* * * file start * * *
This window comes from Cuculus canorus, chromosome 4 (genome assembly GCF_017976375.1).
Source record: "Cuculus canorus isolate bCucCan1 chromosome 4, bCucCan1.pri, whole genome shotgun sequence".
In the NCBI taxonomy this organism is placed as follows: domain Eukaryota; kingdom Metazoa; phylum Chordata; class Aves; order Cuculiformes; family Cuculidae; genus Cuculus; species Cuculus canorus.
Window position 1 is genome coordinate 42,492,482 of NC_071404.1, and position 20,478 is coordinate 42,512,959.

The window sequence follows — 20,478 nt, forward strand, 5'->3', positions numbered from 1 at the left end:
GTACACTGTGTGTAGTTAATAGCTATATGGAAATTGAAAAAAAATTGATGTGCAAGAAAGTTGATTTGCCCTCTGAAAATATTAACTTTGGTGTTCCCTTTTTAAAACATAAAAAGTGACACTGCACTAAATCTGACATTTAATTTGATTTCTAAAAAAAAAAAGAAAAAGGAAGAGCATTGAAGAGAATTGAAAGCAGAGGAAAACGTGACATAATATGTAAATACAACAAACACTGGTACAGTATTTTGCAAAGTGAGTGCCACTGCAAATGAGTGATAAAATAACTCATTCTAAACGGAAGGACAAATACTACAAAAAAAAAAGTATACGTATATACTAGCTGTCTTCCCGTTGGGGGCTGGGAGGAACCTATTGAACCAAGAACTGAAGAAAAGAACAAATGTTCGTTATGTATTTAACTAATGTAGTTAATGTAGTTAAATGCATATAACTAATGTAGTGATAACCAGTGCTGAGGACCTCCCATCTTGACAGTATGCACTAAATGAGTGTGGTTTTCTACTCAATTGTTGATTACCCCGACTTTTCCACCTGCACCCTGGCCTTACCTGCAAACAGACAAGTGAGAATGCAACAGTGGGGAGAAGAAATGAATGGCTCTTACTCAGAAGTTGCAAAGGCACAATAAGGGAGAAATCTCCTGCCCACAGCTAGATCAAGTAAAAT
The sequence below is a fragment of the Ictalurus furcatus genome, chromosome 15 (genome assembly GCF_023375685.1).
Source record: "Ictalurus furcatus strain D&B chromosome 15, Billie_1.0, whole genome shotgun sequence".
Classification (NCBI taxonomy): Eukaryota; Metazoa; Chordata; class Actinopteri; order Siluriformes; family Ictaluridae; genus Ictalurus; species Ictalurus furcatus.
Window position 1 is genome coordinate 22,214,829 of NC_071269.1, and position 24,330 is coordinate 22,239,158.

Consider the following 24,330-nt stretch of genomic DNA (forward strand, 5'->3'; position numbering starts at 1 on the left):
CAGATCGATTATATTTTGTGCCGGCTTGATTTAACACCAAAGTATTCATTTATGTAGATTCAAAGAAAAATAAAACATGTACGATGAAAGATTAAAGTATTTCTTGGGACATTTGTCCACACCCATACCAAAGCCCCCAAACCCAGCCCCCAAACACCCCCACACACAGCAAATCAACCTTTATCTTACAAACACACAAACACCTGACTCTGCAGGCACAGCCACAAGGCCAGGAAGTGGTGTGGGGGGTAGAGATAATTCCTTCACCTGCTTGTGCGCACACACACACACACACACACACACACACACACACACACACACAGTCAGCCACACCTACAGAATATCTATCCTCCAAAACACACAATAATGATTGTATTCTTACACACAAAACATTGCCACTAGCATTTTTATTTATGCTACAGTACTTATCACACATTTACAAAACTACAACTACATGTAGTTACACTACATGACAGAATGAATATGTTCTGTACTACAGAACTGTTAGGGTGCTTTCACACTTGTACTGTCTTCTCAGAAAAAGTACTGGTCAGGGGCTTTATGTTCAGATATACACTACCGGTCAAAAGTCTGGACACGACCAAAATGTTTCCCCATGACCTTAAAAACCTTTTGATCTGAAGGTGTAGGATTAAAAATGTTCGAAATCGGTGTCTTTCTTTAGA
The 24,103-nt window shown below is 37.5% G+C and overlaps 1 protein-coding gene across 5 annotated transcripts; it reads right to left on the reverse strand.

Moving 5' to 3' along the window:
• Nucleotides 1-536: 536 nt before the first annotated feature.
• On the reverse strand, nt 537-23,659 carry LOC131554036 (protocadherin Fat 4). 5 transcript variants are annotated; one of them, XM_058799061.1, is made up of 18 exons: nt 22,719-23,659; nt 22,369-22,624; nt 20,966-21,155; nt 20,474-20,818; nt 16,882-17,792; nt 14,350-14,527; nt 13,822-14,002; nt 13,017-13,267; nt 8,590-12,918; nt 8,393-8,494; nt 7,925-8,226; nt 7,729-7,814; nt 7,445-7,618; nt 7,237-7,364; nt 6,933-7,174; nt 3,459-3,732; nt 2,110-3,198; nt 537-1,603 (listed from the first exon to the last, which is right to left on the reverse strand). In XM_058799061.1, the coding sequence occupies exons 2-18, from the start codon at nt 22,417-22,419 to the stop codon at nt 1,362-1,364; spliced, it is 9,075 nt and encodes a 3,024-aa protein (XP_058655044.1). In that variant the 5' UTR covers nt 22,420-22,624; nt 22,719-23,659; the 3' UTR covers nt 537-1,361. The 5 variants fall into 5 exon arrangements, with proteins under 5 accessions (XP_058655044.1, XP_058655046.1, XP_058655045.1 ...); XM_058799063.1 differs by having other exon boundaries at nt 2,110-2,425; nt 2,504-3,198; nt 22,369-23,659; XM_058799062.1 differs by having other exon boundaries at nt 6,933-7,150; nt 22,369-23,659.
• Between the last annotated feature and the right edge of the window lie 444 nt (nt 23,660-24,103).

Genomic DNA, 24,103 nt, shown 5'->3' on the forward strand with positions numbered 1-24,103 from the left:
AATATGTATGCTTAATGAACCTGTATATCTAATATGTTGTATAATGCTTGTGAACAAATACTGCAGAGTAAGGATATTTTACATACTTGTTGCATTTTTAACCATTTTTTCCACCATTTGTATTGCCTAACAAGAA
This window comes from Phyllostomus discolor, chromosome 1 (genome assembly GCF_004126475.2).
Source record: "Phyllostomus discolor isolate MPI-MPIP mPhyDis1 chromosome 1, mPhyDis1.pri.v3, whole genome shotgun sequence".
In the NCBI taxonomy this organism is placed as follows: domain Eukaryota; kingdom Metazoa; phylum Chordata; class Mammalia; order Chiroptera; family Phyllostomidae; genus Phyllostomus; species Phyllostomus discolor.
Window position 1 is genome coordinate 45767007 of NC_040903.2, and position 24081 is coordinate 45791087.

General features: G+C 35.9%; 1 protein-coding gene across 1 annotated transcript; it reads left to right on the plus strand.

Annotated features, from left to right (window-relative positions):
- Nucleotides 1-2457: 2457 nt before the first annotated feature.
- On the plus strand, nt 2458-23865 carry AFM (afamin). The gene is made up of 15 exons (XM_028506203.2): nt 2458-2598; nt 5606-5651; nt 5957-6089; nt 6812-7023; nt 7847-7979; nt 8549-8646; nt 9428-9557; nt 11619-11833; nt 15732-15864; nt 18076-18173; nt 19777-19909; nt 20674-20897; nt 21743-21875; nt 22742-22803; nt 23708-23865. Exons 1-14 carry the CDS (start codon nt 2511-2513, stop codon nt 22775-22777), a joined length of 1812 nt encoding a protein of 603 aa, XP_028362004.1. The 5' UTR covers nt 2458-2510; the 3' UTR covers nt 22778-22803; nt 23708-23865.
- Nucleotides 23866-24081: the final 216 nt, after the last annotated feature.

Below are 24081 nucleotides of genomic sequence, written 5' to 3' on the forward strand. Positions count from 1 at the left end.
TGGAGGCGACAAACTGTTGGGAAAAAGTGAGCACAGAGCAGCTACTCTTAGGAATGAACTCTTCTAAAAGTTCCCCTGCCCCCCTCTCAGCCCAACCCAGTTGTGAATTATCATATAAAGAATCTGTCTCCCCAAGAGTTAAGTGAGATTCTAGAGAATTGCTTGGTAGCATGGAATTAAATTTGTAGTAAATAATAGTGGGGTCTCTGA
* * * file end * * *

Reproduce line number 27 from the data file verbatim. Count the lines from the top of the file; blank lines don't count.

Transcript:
- On the plus strand, nt 2458-23865 carry AFM (afamin). The gene is made up of 15 exons (XM_028506203.2): nt 2458-2598; nt 5606-5651; nt 5957-6089; nt 6812-7023; nt 7847-7979; nt 8549-8646; nt 9428-9557; nt 11619-11833; nt 15732-15864; nt 18076-18173; nt 19777-19909; nt 20674-20897; nt 21743-21875; nt 22742-22803; nt 23708-23865. Exons 1-14 carry the CDS (start codon nt 2511-2513, stop codon nt 22775-22777), a joined length of 1812 nt encoding a protein of 603 aa, XP_028362004.1. The 5' UTR covers nt 2458-2510; the 3' UTR covers nt 22778-22803; nt 23708-23865.